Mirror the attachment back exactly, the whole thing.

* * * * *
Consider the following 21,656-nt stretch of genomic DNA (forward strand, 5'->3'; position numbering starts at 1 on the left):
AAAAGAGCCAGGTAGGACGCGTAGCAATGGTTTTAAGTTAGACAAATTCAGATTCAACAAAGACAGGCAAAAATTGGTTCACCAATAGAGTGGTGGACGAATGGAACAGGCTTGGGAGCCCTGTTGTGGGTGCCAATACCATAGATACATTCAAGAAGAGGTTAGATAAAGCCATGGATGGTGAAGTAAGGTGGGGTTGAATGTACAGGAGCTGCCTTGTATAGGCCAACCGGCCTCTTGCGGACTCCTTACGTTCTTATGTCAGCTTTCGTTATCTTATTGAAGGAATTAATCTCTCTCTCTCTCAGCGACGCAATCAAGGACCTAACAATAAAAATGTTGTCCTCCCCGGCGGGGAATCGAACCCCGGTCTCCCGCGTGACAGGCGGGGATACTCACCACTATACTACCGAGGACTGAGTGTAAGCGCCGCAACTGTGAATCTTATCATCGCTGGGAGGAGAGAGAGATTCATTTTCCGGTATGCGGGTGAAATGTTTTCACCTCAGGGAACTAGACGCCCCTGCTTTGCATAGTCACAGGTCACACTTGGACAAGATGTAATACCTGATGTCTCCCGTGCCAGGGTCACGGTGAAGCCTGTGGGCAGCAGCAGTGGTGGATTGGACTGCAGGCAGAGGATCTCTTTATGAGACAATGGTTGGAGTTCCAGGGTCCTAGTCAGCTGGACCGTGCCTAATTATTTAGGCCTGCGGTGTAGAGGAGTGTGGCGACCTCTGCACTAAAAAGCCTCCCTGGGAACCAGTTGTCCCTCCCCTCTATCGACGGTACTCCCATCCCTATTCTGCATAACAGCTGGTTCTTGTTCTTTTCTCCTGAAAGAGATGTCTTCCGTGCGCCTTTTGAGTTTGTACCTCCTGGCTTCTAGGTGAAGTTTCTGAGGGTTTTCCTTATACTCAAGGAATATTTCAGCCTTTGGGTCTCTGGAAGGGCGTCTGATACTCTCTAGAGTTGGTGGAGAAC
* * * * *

Consider the following 21,656-nt stretch of genomic DNA (forward strand, 5'->3'; position numbering starts at 1 on the left):
AAAAGAGCCAGGTAGGACGCGTAGCAATGGTTTTAAGTTAGACAAATTCAGATTCAACAAAGACAGGCAAAAATTGGTTCACCAATAGAGTGGTGGACGAATGGAACAGGCTTGGGAGCCCTGTTGTGGGTGCCAATACCATAGATACATTCAAGAAGAGGTTAGATAAAGCCATGGATGGTGAAGTAAGGTGGGGTTGAATGTACAGGAGCTGCCTTGTATAGGCCAACCGGCCTCTTGCGGACTCCTTACGTTCTTATGTCAGCTTTCGTTATCTTATTGAAGGAATTAATCTCTCTCTCTCTCAGCGACGCAATCAAGGACCTAACAATAAAAATGTTGTCCTCCCCGGCGGGGAATCGAACCCCGGTCTCCCGCGTGACAGGCGGGGATACTCACCACTATACTACCGAGGACTGAGTGTAAGCGCCGCAACTGTGAATCTTATCATCGCTGGGAGGAGAGAGAGATTCATTTTCCGGTATGCGGGTGAAATGTTTTCACCTCAGGGAACTAGACGCCCCTGCTTTGCATAGTCACAGGTCACACTTGGACAAGATGTAATACCTGATGTCTCCCGTGCCAGGGTCACGGTGAAGCCTGTGGGCAGCAGCAGTGGTGGATTGGACTGCAGGCAGAGGATCTCTTTATGAGACAATGGTTGGAGTTCCAGGGTCCTAGTCAGCTGGACCGTGCCTAATTATTTAGGCCTGCGGTGTAGAGGAGTGTGGCGACCTCTGCACTAAAAAGCCTCCCTGGGAACCAGTTGTCCCTCCCCTCTATCGACGGTACTCCCATCCCTATTCTGCATAACAGCTGGTTCTTGTTCTTTTCTCCTGAAAGAGATGTCTTCCGTGCGCCTTTTGAGTTTGTACCTCCTGGCTTCTAGGTGAAGTTTCTGAGGGTTTTCCTTATACTCAAGGAATATTTCAGCCTTTGGGTCTCTGGAAGGGCGTCTGATACTCTCTAGAGTTGGTGGAGAAC